Since 1980, global obesity has doubled, and the incidence of cardiometabolic diseases such as type 2 diabetes and heart disease is also increasing. While genetic susceptibility and adult lifestyle are implicated in these trends, evidence from clinical cohorts, epidemiological studies and animal model experiments support a role for early-life environmental exposures in determining the long-term health of an individual, which has led to the formulation of the Developmental Origins of Health and Disease (DOHaD) theory. In fact, maternal obesity and diabetes during pregnancy, which are on the rise, are strongly associated with altered fetal growth and development as well as with lifelong perturbations in metabolic tissues. A mounting body of evidence implicates epigenetic mechanisms (e.g. DNA methylation and histone modifications) in the regulation of these effects and their transmission to future generations. This review critically discusses the current evidence (in animal model systems and humans) that implicates maternal obesity and diabetes during pregnancy in perturbing the epigenome of the next generation, and the consequential impact on growth, organ development and ultimately cardiometabolic disease progression. Additionally, this review will address some of the limitations of the DOHaD approach and areas that require further study. For example, future research requires verification of the mechanistic impact of the epigenetic marks and their persistence over the life course. Ultimately, this knowledge is needed to establish optimal screening, prevention and therapeutic approaches for children at risk of cardiometabolic disease development.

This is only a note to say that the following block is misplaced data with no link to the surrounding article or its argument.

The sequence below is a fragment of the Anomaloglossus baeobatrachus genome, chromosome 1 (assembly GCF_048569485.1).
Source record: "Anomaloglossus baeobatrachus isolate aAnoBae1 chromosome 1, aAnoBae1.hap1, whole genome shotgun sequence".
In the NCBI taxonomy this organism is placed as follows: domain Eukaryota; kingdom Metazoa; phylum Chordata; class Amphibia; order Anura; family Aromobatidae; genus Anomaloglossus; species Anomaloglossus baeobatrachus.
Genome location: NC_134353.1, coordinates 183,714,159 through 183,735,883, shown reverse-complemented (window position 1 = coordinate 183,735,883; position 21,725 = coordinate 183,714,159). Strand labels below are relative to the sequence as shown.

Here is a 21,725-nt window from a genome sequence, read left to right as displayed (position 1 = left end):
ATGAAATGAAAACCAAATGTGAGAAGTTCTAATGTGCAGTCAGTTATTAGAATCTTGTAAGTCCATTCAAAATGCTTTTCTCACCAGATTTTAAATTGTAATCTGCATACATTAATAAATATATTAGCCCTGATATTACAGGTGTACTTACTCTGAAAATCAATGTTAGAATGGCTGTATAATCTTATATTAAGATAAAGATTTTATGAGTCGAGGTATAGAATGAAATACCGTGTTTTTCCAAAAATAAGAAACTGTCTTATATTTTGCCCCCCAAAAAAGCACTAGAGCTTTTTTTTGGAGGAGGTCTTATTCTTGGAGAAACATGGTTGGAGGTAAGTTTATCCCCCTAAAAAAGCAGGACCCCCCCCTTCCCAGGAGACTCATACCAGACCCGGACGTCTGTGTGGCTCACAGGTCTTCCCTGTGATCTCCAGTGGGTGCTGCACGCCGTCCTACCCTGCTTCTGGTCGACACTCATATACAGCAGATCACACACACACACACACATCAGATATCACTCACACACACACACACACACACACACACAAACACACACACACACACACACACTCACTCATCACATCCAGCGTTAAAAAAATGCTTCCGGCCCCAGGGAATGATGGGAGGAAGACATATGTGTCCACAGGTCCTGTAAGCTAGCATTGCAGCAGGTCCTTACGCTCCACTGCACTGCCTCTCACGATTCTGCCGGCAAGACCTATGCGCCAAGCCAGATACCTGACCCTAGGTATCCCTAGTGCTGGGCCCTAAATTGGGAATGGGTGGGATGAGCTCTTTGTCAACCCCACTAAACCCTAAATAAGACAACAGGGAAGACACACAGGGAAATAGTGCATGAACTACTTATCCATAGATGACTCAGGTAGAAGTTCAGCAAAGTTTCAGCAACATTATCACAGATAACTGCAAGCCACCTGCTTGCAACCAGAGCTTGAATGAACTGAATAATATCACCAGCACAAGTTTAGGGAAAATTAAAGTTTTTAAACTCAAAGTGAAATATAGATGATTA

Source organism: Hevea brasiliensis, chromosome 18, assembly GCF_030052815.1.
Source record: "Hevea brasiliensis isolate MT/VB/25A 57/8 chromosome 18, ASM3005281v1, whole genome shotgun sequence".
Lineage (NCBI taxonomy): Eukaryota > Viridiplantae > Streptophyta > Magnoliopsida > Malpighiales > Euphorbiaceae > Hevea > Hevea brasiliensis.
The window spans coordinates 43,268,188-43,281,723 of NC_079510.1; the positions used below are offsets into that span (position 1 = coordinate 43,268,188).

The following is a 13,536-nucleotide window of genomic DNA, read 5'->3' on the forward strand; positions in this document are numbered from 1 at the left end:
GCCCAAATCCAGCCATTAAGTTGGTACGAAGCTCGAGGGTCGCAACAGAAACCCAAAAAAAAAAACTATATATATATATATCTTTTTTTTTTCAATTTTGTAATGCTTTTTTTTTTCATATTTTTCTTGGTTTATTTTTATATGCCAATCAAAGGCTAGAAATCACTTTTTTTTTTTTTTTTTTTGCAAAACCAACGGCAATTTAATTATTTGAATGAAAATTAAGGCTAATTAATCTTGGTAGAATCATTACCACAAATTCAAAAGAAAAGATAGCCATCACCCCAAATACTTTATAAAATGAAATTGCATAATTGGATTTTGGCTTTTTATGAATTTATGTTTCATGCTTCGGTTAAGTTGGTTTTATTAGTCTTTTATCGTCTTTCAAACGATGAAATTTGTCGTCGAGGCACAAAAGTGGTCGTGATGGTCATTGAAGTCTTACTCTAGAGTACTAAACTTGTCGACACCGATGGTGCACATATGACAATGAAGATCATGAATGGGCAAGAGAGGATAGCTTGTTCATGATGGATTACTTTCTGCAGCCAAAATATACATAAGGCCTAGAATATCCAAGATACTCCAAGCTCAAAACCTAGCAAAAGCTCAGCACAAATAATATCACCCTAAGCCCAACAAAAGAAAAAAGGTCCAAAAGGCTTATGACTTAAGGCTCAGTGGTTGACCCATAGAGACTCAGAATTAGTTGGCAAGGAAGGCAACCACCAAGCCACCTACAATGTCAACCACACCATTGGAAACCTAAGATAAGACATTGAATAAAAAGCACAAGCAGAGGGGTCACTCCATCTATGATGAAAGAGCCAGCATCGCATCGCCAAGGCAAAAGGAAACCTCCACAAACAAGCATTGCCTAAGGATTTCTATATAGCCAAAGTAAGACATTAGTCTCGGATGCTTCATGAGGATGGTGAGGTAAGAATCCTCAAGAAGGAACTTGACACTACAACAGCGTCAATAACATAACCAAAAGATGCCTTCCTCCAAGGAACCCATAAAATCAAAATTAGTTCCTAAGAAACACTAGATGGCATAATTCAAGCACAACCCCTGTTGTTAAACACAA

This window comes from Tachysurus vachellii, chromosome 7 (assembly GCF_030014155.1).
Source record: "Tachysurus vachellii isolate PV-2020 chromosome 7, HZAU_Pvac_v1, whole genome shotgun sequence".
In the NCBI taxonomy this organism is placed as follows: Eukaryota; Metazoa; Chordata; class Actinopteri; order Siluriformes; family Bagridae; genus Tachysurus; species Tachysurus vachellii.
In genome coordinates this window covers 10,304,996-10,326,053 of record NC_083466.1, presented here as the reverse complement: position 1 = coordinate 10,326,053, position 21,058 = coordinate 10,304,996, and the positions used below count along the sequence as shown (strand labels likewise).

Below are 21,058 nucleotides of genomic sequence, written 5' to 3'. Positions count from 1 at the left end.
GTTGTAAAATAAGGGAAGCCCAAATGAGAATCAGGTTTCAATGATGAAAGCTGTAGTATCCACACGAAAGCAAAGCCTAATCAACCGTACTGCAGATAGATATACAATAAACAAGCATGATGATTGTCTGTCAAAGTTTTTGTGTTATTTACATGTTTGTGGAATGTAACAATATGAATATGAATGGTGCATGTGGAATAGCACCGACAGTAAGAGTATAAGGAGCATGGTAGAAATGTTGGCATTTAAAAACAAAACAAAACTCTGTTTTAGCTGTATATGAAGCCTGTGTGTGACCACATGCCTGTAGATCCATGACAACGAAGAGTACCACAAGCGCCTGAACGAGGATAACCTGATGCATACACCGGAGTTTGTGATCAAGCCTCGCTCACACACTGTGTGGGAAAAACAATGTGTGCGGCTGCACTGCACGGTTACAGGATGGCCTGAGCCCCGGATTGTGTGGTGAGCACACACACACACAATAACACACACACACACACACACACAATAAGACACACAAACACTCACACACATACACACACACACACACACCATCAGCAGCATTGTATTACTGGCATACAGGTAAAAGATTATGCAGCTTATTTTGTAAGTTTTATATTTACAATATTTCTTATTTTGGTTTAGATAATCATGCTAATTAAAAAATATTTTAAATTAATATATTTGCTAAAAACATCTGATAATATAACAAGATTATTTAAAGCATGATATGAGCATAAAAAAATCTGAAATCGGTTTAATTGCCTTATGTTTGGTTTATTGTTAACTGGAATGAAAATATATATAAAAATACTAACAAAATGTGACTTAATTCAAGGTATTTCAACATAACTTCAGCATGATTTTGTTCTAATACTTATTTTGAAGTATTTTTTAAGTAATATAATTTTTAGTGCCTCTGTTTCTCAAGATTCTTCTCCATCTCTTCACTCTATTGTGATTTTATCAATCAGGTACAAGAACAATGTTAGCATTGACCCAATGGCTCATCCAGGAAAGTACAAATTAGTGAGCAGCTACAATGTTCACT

Keywords: Epigenetics; gestational diabetes; maternal obesity; mitochondria; type 2 diabetes.